HALIFAX -- He’s already a non-person in the Conservative party he fell just shy of leading 15 months ago.

The day after he bombshelled his former party’s policy convention with plans to launch a competing libertarian-leaning party, renegade MP Maxime Bernier is widely dismissed here as a good-riddance who is too lazy to launch a party of his own by Conservative MPs who claim to be his friends. There are no signs of sympathizers.

And if Bernier’s mission launch on Thursday was designed to sabotage the party celebration, well, his plot didn’t even rate a direct mention in the Conservative leader’s keynote speech Friday night, although there was plenty of signalling about the virtues of unity and party loyalty.

About the only convention response to Maxime Bernier was how it dealt with his defining political priority -- the elimination of dairy and egg and poultry protectionism. As if to snub him, there appeared to be a concerted effort by delegates to foot-drag debate on other issues until time expired for supply management to be voted on.

That triggered a quick response by Bernier himself, warning those who support his elimination position that they will be “let down again and again. Don’t waste your time.”

So the Scheer response to Bernier and his policy complaints is clearly to purge him from Conservative pre-election memory. The big Max attack elephant in the convention hall was ignored.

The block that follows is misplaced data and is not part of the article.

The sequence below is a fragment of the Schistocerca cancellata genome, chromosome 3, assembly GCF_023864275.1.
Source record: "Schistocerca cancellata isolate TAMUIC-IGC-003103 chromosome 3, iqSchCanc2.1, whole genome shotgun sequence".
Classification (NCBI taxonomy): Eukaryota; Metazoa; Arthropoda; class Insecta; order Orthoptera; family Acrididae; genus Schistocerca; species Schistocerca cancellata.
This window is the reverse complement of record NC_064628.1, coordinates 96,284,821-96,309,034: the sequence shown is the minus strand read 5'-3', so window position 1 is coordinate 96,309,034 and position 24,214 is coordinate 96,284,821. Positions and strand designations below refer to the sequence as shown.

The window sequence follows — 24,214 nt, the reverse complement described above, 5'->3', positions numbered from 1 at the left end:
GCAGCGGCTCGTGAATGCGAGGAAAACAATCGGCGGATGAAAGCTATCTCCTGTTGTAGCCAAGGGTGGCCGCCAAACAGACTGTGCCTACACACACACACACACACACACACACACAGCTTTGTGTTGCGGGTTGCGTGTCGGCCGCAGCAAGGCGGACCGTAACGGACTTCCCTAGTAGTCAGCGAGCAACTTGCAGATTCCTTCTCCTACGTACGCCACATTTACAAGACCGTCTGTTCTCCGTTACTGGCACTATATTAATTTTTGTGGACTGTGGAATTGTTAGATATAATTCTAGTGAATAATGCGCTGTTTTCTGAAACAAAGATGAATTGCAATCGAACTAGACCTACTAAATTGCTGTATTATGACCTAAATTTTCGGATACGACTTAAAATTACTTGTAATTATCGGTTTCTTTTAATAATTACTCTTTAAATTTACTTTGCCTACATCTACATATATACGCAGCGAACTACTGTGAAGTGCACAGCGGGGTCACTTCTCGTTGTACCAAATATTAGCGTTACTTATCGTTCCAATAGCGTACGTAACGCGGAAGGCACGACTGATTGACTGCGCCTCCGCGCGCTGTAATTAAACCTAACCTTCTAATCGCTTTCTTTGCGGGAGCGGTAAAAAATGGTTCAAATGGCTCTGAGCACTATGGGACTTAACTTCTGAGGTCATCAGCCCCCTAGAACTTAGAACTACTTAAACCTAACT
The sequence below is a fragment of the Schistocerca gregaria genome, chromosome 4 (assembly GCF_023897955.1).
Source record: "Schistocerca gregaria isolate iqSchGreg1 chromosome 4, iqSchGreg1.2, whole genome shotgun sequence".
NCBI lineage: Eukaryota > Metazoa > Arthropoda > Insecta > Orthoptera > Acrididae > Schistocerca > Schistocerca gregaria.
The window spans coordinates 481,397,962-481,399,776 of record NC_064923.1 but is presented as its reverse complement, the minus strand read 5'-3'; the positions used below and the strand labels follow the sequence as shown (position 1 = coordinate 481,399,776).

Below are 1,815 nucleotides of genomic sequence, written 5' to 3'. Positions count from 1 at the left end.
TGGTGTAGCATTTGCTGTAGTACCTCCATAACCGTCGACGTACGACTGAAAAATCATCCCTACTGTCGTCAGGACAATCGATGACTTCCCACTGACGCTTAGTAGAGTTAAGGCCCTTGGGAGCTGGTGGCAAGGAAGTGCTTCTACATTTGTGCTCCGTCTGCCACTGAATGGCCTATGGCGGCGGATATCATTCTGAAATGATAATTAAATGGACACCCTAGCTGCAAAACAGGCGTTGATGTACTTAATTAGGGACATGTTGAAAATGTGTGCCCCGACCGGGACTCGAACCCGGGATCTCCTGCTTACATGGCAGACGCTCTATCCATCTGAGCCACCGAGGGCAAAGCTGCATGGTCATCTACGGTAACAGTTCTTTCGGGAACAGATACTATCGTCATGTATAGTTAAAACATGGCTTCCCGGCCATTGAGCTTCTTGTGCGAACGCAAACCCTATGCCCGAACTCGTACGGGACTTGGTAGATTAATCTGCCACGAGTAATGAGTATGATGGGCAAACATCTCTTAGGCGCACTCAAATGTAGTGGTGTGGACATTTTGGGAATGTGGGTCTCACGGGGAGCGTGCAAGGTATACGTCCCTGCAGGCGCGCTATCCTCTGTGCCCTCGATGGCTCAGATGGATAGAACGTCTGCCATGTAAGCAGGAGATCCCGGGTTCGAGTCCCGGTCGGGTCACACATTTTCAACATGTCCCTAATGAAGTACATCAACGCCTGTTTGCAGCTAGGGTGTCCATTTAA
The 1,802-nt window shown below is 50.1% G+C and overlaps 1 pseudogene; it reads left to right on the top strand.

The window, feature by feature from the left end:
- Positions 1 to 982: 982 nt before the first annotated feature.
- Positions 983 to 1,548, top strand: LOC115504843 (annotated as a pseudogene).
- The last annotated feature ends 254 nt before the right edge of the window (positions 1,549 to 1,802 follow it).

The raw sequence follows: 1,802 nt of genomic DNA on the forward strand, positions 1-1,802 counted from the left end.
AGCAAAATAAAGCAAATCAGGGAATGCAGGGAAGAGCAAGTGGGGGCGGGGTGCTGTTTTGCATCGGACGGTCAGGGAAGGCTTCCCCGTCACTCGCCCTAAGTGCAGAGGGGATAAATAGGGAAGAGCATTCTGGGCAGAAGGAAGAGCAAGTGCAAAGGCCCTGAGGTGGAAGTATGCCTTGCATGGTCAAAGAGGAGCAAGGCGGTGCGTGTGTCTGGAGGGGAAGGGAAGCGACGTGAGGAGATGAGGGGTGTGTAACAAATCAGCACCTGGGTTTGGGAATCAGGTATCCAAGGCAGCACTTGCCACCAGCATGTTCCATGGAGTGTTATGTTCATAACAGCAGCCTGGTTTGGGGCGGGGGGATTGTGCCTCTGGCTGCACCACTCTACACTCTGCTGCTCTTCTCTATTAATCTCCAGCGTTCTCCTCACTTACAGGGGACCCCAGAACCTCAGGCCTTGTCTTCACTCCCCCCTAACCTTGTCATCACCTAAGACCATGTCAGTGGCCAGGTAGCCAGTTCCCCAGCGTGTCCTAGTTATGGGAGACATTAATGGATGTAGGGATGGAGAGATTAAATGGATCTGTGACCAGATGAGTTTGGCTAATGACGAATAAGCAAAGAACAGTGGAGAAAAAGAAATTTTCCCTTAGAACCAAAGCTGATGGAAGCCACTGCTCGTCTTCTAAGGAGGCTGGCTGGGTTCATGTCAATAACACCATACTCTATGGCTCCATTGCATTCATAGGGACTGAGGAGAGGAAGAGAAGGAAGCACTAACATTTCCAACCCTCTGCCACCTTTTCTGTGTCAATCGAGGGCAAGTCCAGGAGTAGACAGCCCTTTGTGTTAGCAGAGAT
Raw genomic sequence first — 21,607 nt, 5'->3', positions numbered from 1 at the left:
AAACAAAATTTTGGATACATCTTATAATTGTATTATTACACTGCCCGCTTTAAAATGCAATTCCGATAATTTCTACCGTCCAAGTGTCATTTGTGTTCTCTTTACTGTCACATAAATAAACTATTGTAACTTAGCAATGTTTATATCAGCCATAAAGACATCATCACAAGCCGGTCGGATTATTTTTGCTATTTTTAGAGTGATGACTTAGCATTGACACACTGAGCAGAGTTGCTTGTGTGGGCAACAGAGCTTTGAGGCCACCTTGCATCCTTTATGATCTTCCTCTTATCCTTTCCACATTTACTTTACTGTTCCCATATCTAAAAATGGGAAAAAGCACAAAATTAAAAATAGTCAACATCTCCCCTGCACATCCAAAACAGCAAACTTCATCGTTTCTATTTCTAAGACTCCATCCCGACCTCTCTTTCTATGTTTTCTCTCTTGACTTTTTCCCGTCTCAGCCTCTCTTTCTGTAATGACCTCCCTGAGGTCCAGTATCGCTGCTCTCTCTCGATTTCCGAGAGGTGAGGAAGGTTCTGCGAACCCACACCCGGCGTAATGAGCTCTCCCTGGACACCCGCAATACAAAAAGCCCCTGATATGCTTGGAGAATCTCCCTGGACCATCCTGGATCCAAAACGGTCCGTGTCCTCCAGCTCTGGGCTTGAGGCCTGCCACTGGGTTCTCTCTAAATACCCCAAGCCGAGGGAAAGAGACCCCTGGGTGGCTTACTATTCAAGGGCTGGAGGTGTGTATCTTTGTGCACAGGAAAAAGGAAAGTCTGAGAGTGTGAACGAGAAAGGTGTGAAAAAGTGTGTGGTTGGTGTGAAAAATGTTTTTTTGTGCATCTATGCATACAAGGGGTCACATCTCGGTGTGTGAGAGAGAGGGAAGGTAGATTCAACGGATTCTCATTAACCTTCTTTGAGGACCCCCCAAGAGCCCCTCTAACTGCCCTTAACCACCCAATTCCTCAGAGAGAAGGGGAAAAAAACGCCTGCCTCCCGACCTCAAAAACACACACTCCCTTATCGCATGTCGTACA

Some might see that as a missed opportunity. Others see it as depriving Bernier’s anti-Scheer crusade of fresh oxygen.

Either way, Scheer leaves the convention stage with a decent speech behind him, delivered well enough to invigorate the convention even if it won’t be remembered in 14 days, never mind seen as electoral inspiration 14 months from now as they engage the campaign.

(For my money, former MP Peter MacKay unleashed a better crowd-pleasing eruption of Justin Trudeau-bashing. There seems little doubt he’ll be the frontrunner in the next leadership race).

But Scheer said what needed to be said, juxtapositioning Liberal failings and broken promises with Conservative plans to fix the problems they hope to inherit.

He embraced the red meat issues of individual choice and freedom of expression, attacked on carbon taxation and questioned the political correctness campaign of trashing prime ministers like Sir John A. Macdonald with blemishes on their ancient record which might be considered offensive today. All standing-ovation worthy to this crowd.

This was a day of lookahead vision, not of election platform construction. All that we know for sure is that Maxime Bernier’s chance to influence change in the Conservative party has been scrubbed forever. The only way he’ll ever make a mark in politics is if his highly theoretical fledgling party takes flight into the future. His former party hopes it’s all Dodo and no Phoenix.